14 May Stucco In Winnipeg
The architecture of a city can tell you a lot about it; how old it is, what it’s climate is like, and it’s culture. Looking around any of the suburbs made from the 50s to the 80s in Winnipeg (and beyond), you’re more than likely to see a lot of stucco. Stucco is basically a cement plaster that’s adhered to a material; the material it’s adhered to is called the substrate. It’s plastered onto the substrate in layers, so when you start to get stucco problems, they can be a bit difficult to resolve. Here’s the question: why do we have so much stucco in Winnipeg, and how do we keep it looking its best?
There are a number of advantages to stucco. First, it adds texture to the exterior and can add a dignified air to your home. Second, the stuff is actually pretty durable; after all, it is a cement plaster with added materials, like acrylics, in order to make it more flexible and long-lasting. Winnipeg’s climate is certainly something to consider; stucco acts as quite a good insulant, and folks with stucco interiors will likely have to pay less for their heating and cooling costs. While stucco is a bit more expensive than some other siding options, it’s longevity and insulating properties make it a pretty good value proposition.
There are disadvantages to stucco, though. The main one is that cement is naturally porous, and stucco is too. That means that high humidity can cause a lot of problems for your siding, causing the stucco to crumble. Fortunately, Winnipeg is a relatively dry city; we don’t have a ton of precipitation each year. The problem comes when snow builds up and melts around the stucco; for that reason, it’s sometimes advised that the base of your siding be made of a different material, like brick, with the stucco starting a bit higher up. For those with stucco near the base of their homes, take care to try and leave as little snow around the stucco as possible; if you can, shovel it away to another part of the yard.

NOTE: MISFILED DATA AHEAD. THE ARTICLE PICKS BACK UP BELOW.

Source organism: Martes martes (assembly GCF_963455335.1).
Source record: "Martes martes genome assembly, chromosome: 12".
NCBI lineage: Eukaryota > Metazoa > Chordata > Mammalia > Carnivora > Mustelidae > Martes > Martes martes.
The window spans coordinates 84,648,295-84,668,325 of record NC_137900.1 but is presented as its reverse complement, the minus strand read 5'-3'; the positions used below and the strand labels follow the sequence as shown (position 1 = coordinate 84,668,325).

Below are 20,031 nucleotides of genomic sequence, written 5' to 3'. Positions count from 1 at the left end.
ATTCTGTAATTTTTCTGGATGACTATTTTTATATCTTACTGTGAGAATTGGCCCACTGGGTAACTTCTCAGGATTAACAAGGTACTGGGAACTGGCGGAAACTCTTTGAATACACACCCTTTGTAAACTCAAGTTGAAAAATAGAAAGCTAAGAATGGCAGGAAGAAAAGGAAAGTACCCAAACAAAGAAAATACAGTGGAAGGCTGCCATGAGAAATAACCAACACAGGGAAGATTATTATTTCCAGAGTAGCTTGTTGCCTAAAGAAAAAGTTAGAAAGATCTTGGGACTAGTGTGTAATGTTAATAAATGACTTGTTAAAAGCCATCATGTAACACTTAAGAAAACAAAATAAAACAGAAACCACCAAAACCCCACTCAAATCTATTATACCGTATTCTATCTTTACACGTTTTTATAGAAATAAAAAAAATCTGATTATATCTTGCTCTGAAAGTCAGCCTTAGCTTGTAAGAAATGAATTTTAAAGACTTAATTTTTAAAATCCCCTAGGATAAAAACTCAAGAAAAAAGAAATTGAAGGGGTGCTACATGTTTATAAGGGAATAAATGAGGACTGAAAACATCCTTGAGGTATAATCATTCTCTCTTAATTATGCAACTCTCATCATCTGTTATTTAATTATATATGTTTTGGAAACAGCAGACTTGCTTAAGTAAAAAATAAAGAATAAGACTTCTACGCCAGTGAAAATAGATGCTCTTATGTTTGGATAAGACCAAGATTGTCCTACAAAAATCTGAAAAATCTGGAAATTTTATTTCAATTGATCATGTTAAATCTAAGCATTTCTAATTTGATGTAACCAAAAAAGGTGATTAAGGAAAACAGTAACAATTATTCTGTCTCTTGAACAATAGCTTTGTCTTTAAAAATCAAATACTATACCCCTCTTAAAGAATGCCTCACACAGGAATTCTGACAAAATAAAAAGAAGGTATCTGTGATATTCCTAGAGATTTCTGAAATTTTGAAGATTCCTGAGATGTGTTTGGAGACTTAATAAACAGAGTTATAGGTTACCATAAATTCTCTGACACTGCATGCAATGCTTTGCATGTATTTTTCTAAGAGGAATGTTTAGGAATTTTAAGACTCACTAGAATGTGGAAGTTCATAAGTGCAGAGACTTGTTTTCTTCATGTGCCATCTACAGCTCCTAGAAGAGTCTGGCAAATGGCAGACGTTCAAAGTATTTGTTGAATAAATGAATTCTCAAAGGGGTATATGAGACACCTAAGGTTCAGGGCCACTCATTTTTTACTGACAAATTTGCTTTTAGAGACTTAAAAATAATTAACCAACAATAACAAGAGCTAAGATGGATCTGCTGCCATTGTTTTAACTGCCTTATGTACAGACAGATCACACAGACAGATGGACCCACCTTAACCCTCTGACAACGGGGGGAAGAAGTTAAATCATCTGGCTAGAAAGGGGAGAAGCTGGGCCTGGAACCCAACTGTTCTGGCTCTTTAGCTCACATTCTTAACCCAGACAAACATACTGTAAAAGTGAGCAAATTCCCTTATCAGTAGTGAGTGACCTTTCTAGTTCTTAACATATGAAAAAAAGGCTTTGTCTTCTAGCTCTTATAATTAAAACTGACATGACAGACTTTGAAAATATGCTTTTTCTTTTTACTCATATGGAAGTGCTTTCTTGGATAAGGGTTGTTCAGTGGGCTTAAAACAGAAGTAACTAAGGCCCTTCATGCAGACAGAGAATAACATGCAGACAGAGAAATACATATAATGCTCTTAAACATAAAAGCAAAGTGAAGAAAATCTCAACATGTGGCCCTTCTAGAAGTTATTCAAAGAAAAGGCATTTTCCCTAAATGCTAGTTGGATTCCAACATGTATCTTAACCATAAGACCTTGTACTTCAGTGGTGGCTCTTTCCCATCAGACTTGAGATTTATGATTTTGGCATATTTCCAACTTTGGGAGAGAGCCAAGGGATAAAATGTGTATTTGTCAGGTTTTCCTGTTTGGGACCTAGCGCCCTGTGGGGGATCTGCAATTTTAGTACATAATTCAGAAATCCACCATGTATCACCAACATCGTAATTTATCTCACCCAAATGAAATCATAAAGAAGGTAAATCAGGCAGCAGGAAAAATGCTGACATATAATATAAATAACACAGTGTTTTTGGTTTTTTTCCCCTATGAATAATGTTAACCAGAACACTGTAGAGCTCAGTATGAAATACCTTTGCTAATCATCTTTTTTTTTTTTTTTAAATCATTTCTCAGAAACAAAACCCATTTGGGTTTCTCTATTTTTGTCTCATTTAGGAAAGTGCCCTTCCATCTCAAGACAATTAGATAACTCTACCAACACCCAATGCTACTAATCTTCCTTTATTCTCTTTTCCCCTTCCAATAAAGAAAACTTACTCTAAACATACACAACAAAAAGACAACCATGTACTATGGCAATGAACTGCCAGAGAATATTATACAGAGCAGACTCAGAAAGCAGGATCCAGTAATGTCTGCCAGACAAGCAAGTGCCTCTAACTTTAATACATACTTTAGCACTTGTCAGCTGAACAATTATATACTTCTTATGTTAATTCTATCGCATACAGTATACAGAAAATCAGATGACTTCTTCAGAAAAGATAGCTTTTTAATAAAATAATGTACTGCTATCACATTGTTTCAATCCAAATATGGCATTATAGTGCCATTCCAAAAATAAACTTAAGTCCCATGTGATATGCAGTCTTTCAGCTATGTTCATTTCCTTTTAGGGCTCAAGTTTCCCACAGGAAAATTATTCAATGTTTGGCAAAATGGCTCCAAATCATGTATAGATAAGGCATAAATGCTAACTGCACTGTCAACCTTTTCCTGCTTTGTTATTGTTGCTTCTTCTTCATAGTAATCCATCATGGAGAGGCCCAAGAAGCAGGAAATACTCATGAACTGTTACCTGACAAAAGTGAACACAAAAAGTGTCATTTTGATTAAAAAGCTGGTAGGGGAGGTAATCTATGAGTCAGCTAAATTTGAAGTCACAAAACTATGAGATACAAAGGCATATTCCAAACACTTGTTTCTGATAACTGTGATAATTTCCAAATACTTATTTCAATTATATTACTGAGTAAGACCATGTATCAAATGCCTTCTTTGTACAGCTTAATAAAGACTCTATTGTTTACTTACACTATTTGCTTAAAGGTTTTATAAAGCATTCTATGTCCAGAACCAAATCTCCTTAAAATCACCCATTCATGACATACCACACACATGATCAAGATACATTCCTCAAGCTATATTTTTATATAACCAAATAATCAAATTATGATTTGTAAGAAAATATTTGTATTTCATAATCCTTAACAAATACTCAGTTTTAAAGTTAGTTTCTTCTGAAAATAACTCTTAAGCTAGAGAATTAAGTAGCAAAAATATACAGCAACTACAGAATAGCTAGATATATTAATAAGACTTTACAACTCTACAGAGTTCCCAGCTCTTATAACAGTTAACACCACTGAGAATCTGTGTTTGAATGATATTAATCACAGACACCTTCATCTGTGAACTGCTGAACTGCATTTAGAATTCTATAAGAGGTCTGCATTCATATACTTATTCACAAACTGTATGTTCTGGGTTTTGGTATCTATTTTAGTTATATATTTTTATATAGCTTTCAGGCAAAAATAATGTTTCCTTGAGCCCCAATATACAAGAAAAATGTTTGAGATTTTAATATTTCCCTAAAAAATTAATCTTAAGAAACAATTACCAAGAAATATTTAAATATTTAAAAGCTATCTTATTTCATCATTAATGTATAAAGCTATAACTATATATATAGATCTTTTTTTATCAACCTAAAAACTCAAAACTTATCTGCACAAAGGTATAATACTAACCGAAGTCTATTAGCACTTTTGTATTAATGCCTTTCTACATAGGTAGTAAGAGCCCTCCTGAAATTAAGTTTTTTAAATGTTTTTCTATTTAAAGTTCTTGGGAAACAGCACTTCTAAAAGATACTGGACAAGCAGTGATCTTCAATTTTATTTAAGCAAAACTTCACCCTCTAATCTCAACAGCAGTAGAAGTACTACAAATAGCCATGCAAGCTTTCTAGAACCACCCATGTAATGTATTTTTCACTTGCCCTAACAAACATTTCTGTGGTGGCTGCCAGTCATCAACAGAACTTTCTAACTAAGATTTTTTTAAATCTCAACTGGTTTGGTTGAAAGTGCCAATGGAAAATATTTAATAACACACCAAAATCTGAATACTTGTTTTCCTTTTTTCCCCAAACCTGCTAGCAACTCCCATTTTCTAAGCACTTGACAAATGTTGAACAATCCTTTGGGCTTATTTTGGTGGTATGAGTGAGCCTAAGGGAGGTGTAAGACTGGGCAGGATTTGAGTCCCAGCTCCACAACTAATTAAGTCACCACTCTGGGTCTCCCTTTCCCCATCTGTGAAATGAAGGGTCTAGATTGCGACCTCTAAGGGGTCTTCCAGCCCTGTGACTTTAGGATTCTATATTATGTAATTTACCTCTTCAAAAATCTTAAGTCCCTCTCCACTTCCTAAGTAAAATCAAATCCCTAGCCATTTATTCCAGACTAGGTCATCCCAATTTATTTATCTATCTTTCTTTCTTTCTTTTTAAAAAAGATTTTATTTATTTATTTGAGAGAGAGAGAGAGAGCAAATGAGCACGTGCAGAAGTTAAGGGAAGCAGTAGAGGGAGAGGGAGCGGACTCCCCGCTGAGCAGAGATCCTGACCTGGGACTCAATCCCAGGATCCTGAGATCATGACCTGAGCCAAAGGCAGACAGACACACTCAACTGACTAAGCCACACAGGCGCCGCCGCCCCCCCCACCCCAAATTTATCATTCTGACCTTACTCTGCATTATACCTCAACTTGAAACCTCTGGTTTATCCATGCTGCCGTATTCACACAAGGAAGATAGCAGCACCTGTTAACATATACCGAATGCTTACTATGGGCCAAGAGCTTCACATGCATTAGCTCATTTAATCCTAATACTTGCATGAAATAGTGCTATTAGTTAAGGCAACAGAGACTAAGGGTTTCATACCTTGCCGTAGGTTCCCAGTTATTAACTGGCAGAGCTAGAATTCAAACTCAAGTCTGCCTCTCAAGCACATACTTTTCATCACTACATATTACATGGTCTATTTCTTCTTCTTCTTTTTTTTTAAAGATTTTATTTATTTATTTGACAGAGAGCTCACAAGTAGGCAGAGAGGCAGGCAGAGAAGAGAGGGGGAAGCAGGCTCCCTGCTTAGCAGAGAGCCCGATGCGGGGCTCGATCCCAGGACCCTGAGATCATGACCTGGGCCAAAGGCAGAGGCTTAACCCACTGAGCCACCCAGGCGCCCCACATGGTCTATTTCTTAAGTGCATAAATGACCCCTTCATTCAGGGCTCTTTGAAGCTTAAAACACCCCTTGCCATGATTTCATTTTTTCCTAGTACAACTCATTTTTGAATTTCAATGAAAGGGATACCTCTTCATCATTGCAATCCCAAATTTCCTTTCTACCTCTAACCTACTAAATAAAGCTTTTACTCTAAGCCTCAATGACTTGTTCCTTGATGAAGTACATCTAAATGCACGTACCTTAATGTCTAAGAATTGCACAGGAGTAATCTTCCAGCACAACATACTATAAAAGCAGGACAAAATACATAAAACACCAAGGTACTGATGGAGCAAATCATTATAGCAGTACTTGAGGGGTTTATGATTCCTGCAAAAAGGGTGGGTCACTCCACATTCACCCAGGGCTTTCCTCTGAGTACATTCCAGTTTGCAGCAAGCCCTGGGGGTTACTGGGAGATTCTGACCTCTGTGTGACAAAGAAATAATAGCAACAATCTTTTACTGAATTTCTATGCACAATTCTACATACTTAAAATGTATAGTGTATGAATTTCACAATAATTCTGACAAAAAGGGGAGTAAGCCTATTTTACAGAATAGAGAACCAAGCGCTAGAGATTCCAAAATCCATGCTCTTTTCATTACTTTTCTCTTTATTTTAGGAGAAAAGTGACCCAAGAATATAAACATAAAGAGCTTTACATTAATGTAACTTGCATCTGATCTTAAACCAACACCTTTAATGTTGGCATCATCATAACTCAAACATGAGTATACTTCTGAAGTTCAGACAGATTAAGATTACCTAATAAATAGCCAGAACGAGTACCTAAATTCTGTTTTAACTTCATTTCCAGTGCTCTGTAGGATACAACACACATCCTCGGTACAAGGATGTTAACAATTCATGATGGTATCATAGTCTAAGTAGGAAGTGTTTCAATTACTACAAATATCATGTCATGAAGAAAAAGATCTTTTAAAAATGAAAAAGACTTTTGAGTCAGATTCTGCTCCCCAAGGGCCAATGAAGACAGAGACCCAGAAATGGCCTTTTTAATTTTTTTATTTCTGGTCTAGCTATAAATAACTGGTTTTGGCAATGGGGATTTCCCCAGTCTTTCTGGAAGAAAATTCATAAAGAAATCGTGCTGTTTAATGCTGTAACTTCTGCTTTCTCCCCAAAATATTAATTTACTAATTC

When your stucco is looking a bit rough, or not to your taste, there’s a wonderful way of sprucing it up: stucco painting. The process involves elastomeric paint, which is a high density, highly elastic acrylic paint. On one of our previous blog posts, we already said we recommend this paint pretty highly for a number of Winnipeg exteriors; it’s particularly well suited to stucco. We’ll take care of patching the stucco before we paint it, too, using a stucco repair mix; that way, the paint all goes on evenly. The paint not only acts to make your stucco look better; it also makes it more durable by reducing its exposure to the elements. Properly painting stucco is a tricky proposition, but when done right, it can look absolutely stunning; let us show you what we mean.